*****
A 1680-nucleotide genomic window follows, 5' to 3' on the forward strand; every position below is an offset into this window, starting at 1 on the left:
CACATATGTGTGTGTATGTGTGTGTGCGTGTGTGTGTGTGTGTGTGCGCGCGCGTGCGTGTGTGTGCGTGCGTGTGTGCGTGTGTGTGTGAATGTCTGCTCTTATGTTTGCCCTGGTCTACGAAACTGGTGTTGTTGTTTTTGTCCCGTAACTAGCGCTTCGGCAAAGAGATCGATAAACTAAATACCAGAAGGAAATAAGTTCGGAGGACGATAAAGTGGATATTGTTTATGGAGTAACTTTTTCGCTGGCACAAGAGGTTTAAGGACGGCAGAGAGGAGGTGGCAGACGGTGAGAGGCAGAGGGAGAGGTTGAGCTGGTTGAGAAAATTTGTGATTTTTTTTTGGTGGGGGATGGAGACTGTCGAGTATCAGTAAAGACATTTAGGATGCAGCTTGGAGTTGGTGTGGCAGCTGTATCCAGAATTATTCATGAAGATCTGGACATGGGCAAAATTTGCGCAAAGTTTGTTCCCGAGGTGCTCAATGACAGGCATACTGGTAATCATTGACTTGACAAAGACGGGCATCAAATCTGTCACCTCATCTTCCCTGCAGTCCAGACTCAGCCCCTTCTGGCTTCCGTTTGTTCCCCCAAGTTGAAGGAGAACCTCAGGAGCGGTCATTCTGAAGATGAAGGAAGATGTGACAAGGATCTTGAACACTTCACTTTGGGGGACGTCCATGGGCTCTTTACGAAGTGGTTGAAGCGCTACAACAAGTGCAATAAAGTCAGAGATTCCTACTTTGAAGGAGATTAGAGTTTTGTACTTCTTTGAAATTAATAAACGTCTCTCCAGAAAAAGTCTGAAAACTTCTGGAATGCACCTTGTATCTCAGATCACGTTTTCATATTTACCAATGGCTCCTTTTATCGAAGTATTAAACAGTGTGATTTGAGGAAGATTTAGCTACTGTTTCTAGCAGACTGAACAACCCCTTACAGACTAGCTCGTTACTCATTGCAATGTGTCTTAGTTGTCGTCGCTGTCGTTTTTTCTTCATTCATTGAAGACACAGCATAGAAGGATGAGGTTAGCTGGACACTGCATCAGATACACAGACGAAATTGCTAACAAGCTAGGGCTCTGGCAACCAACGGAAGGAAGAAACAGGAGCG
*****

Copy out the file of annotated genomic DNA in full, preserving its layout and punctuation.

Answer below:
A 1680-nucleotide genomic window follows, 5' to 3' on the forward strand; every position below is an offset into this window, starting at 1 on the left:
CACATATGTGTGTGTATGTGTGTGTGCGTGTGTGTGTGTGTGTGTGCGCGCGCGTGCGTGTGTGTGCGTGCGTGTGTGCGTGTGTGTGTGAATGTCTGCTCTTATGTTTGCCCTGGTCTACGAAACTGGTGTTGTTGTTTTTGTCCCGTAACTAGCGCTTCGGCAAAGAGATCGATAAACTAAATACCAGAAGGAAATAAGTTCGGAGGACGATAAAGTGGATATTGTTTATGGAGTAACTTTTTCGCTGGCACAAGAGGTTTAAGGACGGCAGAGAGGAGGTGGCAGACGGTGAGAGGCAGAGGGAGAGGTTGAGCTGGTTGAGAAAATTTGTGATTTTTTTTTGGTGGGGGATGGAGACTGTCGAGTATCAGTAAAGACATTTAGGATGCAGCTTGGAGTTGGTGTGGCAGCTGTATCCAGAATTATTCATGAAGATCTGGACATGGGCAAAATTTGCGCAAAGTTTGTTCCCGAGGTGCTCAATGACAGGCATACTGGTAATCATTGACTTGACAAAGACGGGCATCAAATCTGTCACCTCATCTTCCCTGCAGTCCAGACTCAGCCCCTTCTGGCTTCCGTTTGTTCCCCCAAGTTGAAGGAGAACCTCAGGAGCGGTCATTCTGAAGATGAAGGAAGATGTGACAAGGATCTTGAACACTTCACTTTGGGGGACGTCCATGGGCTCTTTACGAAGTGGTTGAAGCGCTACAACAAGTGCAATAAAGTCAGAGATTCCTACTTTGAAGGAGATTAGAGTTTTGTACTTCTTTGAAATTAATAAACGTCTCTCCAGAAAAAGTCTGAAAACTTCTGGAATGCACCTTGTATCTCAGATCACGTTTTCATATTTACCAATGGCTCCTTTTATCGAAGTATTAAACAGTGTGATTTGAGGAAGATTTAGCTACTGTTTCTAGCAGACTGAACAACCCCTTACAGACTAGCTCGTTACTCATTGCAATGTGTCTTAGTTGTCGTCGCTGTCGTTTTTTCTTCATTCATTGAAGACACAGCATAGAAGGATGAGGTTAGCTGGACACTGCATCAGATACACAGACGAAATTGCTAACAAGCTAGGGCTCTGGCAACCAACGGAAGGAAGAAACAGGAGCG